Malaysia Airlines swung to a net loss of USD167.8 million in the second quarter (compared with a profit of USD275.4 million in 2Q2009) as earnings were impacted by higher fuel costs (+44.2% to USD347 million). The carrier reported a USD89.8 million operating loss in the period, although this represented an improvement on a loss of USD133.8 million in the previous corresponding period, while operating revenues increased 26% to USD1,006 million. Yield increased 2% to USD 7.52 cents in the period (with freight yield increasing 21% to USD 26.57 cents), with RASK increasing 15% to USD 5.57 cents.
Following the result releases, stockbroking and research houses have generally maintained their hold recommendations for the carrier, despite the losses in the quarter, based on the carrier's potential to realise greater yields with a new fleet in 2011, although some brokers reduced their target prices on the national carrier.
Specifically, MIDF Research maintained its neutral stance on the stock with a revised target price of MYR2.50, stating MAS would be focusing on increasing yields that would offset any fuel price increase. MIDF commented: "We expect MAS will benefit from its network expansion, especially on its newly introduced Eastern hub in Sabah", adding: “We expect the positive impact will likely be seen in the third-quarter of 2011”.
Meanwhile, Kenanga Research recommended investors hold their shares with its target price upgraded from MYR1.59 to MYR2.04, while ECMLibra Investment Research reduced its target price to MYR2.08 and HwangDBS Vickers Research reduced its earning estimate on the carrier.
OSK Research upgraded MAS to “neutral” despite expressing concern in the carrier's inability to generate sufficient yield to cover its increased fuel expenses, despite encouraging passenger carriage in the month. OSK commented: "We think its failure to extract yield was due to poor load factors on some routes, which capped the quantum of increase in ticket prices”.
OSK added that it expected the company to be in a better position in 2011, once it takes delivery of its new fleet from mid-2011 onwards. It also expected MAS to be profitable in the second-half as yields increased with travel demand, but added: “We caution that the yield maximisation has its limits as increasing too aggressively will come at the expense of load factor”.
Singapore to name new CEO by end of Oct-2010
Meanwhile, shares in Singapore Airlines also declined (by 2.0%) yesterday. The carrier reportedly plans to name a new CEO by the end of Oct-2010, replacing outgoing CEO, Chew Choon Seng, with the new candidate reportedly likely to come from the airline’s existing senior management.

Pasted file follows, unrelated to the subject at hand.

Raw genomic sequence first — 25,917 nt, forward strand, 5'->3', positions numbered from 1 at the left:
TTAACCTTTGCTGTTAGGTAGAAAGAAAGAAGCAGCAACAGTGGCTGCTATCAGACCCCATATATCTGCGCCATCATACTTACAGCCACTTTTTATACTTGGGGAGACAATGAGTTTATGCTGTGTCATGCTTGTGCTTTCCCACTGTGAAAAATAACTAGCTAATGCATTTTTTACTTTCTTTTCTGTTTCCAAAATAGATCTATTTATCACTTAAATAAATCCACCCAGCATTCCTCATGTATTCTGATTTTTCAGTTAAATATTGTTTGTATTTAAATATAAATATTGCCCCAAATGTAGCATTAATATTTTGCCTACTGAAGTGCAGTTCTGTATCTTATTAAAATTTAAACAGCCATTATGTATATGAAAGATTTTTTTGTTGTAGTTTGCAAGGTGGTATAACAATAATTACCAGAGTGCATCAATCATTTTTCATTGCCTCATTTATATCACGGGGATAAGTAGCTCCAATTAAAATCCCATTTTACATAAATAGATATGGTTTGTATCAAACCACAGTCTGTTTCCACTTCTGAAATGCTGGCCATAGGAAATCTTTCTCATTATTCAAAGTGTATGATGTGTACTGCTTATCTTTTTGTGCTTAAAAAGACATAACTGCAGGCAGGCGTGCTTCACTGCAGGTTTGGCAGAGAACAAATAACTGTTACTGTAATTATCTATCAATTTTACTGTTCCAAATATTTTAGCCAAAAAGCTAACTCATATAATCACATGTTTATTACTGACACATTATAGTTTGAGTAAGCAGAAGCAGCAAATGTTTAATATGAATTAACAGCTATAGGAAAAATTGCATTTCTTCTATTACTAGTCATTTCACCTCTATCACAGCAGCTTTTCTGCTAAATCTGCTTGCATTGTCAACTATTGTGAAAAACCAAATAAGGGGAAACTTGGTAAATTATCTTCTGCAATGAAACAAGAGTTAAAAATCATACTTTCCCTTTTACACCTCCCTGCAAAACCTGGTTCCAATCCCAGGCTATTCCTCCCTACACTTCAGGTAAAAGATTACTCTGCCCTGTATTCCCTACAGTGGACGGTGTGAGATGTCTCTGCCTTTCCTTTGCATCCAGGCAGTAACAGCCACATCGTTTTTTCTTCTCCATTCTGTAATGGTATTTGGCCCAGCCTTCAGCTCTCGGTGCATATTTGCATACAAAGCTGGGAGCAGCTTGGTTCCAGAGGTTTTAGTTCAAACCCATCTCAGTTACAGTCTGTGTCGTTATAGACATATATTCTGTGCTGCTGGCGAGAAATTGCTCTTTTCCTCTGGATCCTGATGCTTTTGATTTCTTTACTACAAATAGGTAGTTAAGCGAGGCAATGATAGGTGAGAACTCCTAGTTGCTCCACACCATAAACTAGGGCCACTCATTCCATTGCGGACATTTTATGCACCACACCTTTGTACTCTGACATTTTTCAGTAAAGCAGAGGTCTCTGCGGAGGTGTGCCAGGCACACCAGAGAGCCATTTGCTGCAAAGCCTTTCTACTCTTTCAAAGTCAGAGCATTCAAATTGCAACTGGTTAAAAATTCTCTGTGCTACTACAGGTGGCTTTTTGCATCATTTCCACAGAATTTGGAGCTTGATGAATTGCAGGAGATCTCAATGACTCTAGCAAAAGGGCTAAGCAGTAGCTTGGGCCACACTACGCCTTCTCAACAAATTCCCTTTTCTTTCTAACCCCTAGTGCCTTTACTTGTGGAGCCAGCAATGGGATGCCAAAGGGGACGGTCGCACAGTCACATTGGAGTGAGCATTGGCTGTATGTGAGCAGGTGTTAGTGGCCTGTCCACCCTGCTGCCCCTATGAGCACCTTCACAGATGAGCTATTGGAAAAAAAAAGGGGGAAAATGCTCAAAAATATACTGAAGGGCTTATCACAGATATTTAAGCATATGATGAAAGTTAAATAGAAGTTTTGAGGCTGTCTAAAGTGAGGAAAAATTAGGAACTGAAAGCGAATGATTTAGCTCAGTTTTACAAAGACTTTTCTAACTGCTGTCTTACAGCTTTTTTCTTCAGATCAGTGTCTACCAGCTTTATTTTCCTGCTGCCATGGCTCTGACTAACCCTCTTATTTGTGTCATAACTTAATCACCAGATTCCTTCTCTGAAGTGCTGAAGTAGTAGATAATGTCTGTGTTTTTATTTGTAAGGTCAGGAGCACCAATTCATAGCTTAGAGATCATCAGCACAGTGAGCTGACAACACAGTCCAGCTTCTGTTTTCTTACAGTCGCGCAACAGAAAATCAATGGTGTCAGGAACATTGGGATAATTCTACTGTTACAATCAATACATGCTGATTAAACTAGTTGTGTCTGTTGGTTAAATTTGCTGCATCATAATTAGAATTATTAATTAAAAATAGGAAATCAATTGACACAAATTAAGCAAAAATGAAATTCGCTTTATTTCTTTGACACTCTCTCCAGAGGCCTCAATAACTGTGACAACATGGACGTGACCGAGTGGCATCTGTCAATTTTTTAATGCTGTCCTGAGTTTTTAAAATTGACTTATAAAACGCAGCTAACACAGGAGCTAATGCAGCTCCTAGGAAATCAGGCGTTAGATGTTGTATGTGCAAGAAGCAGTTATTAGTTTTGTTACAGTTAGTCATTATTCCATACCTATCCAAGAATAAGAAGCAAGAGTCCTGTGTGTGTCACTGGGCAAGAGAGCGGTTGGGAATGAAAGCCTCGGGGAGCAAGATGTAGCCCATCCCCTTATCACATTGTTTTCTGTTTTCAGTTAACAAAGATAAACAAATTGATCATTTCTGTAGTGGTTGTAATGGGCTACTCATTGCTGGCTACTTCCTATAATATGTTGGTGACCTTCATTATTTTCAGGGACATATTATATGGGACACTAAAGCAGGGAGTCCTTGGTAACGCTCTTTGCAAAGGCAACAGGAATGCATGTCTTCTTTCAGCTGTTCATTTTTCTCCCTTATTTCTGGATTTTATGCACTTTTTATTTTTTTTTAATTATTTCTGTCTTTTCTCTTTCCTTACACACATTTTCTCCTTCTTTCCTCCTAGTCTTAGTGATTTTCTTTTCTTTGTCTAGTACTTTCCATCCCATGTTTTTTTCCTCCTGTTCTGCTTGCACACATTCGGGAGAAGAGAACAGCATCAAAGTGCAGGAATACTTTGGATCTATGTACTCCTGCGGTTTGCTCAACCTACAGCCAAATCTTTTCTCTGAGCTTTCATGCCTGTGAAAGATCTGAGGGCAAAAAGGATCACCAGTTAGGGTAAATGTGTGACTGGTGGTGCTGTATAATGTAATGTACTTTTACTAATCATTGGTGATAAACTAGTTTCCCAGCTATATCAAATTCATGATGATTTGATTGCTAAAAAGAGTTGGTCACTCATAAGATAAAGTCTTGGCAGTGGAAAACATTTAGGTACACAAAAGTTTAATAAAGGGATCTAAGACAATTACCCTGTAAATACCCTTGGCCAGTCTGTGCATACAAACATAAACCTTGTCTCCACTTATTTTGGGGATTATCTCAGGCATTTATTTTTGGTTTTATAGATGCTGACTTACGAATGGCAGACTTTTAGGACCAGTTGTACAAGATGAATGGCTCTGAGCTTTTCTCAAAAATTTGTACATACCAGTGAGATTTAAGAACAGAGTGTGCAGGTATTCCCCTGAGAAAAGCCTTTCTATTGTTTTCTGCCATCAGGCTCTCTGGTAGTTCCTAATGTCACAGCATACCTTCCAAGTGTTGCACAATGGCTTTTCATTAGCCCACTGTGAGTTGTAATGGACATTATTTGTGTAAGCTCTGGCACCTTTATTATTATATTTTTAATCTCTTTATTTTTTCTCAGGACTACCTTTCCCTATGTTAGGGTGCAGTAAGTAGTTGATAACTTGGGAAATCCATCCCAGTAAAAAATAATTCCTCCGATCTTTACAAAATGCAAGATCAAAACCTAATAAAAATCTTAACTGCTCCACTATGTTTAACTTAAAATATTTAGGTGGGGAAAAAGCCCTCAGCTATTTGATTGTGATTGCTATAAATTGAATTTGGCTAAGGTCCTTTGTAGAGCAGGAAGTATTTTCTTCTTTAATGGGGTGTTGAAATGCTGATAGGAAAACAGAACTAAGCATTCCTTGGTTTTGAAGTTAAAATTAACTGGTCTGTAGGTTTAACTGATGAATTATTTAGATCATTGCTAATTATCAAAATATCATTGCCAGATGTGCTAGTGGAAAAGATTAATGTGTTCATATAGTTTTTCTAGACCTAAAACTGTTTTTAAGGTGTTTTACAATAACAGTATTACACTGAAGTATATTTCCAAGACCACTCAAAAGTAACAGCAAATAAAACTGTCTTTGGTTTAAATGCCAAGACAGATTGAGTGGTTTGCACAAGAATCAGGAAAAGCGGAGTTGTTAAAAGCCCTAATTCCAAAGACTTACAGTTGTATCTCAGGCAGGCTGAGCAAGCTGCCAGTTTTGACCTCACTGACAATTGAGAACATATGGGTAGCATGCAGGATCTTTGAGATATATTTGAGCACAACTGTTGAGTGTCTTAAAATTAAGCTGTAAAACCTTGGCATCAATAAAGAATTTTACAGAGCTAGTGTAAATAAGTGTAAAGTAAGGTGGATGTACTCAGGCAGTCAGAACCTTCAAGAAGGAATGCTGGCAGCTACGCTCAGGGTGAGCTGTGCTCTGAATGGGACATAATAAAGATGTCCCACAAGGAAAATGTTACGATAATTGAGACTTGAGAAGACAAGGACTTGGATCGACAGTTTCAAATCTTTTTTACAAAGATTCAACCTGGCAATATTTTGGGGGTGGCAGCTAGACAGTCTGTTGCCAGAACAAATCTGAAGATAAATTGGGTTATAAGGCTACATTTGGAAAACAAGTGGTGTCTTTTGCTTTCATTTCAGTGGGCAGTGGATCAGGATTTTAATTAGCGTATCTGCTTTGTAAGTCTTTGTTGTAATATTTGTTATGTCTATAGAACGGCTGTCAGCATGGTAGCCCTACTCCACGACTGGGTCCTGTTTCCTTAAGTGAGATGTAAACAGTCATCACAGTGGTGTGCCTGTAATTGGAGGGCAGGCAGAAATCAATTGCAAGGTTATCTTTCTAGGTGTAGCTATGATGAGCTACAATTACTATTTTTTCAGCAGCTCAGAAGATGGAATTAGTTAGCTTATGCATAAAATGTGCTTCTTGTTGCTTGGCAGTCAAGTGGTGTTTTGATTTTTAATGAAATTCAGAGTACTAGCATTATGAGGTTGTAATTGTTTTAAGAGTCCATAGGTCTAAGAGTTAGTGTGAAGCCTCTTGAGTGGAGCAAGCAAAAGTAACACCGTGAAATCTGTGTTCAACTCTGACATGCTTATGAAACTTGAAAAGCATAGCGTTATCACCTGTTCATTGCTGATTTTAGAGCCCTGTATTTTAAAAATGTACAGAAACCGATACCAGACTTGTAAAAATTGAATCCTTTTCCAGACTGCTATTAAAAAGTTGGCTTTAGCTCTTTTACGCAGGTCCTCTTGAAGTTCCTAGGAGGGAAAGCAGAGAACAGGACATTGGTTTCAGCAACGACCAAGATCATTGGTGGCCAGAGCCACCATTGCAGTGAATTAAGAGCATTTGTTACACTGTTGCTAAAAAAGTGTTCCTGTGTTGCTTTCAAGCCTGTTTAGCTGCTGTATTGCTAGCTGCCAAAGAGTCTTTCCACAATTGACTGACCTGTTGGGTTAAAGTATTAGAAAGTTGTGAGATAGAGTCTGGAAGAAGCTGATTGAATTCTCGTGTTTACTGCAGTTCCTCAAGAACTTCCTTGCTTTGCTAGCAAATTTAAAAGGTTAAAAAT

Japan considering halving aircraft fuel tax; reducing landing fees
In the Japanese market, the MLITT reportedly plans to halve the aircraft fuel tax from FY2011. The tax imposed on aircraft fuel used on domestic routes currently stands at JPY26,000/kiloletre, which would be reduced to JPY13,000 according to the plans, which would mark the first reduction since the tax's introduction in 1972. Halving the tax would lessen the financial burden on domestic airlines, with both Japan Airlines and All Nippon Airways stating it would consider lowering their airfares if the fuel tax is reduced.
Transport Minister, Seiji Maehara, has reportedly been calling for a review of the airport improvement account, with the fuel tax constituting a revenue source for the airport account. The Ministry is also considering reducing airport landing fees. Based on FY2010 account budget estimates, the Ministry estimates fuel tax revenue would account for JPY71 billion of the project total revenue, or 16% of total revenues.
ANA reports increased pax over Summer vacation period; JAL sees declines
Meanwhile, ANA reported international passenger numbers rose 12.3% year-on-year during the Japanese summer vacation period, between 06-Aug-2010 and 15-Aug-2010, led by a 23.4% increase on China sectors. The carrier reported a 5.6% increase in domestic passenger traffic during the period.
Competitor, Japan Airlines, reported double-digit declines in domestic (-10.8%) and international (-11.9%) passengers, to 1.1 million and 325,498 respectively, as the number of seats was reduced by 17.7%.
In total, 2.8 million (-1%) people travelled by air domestically while 490,000 people travelled internationally (-5%).
Also in North Asia, in China, CAAC reported that the nation’s airlines handled 25.5 million passengers in Jul-2010, a 21% year-on-year increase, with double-digit growth across domestic (+19.6%), regional (+53.1%) and international (+43.9%) services. Average aircraft utilisation also increased in the month, to 9.8 hours per day.
Asia Pacific selected airlines daily share price movements (% change): 17-Aug-2010
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